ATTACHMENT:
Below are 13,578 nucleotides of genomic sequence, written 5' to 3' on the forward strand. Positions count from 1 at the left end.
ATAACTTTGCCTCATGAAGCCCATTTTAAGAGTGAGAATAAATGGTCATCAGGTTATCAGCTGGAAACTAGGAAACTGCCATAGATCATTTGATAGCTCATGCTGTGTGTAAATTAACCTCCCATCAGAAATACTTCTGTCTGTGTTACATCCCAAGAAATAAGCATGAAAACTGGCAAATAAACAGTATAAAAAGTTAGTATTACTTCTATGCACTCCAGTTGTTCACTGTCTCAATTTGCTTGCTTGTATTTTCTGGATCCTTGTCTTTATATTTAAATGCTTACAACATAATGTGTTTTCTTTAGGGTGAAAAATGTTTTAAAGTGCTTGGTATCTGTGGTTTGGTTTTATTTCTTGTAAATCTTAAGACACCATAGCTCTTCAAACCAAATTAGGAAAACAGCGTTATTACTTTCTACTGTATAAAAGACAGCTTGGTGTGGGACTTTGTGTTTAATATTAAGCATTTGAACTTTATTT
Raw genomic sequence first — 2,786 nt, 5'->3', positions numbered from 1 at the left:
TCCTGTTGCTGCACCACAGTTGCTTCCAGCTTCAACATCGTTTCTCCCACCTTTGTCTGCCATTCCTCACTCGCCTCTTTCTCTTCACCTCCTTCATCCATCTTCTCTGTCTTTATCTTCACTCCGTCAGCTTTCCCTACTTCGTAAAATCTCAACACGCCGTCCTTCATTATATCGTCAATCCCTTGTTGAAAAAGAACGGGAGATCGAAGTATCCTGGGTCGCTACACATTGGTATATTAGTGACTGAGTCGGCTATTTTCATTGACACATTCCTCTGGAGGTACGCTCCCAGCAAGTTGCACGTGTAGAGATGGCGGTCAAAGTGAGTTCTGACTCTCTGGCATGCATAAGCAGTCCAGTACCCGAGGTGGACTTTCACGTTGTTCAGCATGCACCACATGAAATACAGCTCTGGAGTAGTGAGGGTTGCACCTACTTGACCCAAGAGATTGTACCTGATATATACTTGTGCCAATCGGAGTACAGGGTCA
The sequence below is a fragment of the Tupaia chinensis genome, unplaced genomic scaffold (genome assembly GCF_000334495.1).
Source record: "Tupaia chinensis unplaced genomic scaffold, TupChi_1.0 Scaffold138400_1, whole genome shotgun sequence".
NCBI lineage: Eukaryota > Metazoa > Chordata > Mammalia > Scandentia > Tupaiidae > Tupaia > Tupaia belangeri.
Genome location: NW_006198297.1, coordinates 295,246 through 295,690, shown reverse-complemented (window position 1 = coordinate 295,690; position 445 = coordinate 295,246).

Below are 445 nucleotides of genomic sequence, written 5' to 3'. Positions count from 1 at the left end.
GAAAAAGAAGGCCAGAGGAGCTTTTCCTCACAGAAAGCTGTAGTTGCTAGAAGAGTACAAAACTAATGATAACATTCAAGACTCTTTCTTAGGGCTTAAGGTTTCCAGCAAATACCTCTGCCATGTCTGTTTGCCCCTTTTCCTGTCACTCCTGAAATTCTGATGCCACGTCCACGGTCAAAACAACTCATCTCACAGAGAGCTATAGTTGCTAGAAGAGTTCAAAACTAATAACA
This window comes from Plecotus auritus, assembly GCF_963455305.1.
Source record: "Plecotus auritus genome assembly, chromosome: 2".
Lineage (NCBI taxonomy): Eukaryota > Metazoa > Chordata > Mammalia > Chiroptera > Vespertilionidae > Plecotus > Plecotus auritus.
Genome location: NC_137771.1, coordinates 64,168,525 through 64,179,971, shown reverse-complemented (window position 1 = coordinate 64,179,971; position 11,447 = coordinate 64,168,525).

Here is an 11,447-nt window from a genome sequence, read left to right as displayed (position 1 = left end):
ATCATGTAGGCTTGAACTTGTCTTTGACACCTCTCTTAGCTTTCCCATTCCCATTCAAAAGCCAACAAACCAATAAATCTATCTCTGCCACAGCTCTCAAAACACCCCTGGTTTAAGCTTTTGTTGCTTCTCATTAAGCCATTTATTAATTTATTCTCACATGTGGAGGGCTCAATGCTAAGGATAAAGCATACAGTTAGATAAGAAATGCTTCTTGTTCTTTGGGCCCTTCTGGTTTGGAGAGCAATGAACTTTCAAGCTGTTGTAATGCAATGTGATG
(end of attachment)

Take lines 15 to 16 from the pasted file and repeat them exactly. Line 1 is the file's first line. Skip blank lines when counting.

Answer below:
Here is an 11,447-nt window from a genome sequence, read left to right as displayed (position 1 = left end):
ATCATGTAGGCTTGAACTTGTCTTTGACACCTCTCTTAGCTTTCCCATTCCCATTCAAAAGCCAACAAACCAATAAATCTATCTCTGCCACAGCTCTCAAAACACCCCTGGTTTAAGCTTTTGTTGCTTCTCATTAAGCCATTTATTAATTTATTCTCACATGTGGAGGGCTCAATGCTAAGGATAAAGCATACAGTTAGATAAGAAATGCTTCTTGTTCTTTGGGCCCTTCTGGTTTGGAGAGCAATGAACTTTCAAGCTGTTGTAATGCAATGTGATG